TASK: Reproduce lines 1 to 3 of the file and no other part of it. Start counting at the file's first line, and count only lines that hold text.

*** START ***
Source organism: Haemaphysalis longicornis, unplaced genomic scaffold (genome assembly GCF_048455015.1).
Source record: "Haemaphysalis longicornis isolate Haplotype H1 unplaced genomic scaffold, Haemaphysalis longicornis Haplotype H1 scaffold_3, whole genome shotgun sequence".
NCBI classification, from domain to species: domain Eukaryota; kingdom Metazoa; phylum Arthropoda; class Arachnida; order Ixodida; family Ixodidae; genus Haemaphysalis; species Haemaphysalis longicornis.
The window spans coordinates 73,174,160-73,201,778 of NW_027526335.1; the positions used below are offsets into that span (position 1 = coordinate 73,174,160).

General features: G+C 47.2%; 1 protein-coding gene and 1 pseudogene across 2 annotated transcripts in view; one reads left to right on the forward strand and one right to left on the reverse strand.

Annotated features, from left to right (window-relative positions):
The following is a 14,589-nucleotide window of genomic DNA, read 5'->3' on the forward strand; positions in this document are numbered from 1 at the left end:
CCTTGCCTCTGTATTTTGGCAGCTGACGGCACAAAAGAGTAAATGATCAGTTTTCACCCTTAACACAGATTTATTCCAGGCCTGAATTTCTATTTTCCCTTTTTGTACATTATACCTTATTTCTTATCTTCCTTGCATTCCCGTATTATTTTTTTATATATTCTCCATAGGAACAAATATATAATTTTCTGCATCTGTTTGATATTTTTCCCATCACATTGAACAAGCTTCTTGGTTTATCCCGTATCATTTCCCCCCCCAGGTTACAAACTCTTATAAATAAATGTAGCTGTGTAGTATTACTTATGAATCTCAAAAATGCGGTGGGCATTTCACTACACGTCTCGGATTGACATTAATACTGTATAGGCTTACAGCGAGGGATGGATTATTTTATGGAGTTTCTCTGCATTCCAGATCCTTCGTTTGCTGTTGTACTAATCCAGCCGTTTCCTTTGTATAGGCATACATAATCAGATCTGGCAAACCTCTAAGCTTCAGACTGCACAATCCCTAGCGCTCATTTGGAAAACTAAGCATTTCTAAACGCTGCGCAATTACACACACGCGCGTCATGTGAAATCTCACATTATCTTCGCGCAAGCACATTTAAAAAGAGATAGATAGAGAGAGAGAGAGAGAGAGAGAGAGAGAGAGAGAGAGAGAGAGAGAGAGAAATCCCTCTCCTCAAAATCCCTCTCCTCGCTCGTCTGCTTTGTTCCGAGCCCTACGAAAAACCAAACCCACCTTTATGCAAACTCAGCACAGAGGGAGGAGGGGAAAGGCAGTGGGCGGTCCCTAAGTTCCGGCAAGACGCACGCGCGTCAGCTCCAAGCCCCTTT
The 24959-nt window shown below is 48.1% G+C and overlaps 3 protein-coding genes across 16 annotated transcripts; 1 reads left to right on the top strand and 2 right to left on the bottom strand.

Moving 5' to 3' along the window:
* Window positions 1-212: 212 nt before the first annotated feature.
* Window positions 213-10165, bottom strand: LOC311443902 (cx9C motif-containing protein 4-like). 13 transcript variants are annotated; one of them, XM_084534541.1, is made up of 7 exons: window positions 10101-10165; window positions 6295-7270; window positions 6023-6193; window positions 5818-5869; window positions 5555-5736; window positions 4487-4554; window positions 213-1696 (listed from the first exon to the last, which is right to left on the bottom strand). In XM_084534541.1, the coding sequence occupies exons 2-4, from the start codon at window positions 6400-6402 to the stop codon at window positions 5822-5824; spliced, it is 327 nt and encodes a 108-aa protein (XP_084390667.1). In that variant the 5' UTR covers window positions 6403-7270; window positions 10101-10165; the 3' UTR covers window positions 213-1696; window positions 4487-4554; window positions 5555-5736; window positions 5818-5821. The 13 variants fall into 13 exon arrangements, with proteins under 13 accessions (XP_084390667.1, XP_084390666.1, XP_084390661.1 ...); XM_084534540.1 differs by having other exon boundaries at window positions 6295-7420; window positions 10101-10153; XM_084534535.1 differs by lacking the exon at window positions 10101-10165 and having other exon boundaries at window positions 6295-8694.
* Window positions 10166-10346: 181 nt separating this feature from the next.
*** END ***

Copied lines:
Source organism: Haemaphysalis longicornis, unplaced genomic scaffold (genome assembly GCF_048455015.1).
Source record: "Haemaphysalis longicornis isolate Haplotype H1 unplaced genomic scaffold, Haemaphysalis longicornis Haplotype H1 scaffold_3, whole genome shotgun sequence".
NCBI classification, from domain to species: domain Eukaryota; kingdom Metazoa; phylum Arthropoda; class Arachnida; order Ixodida; family Ixodidae; genus Haemaphysalis; species Haemaphysalis longicornis.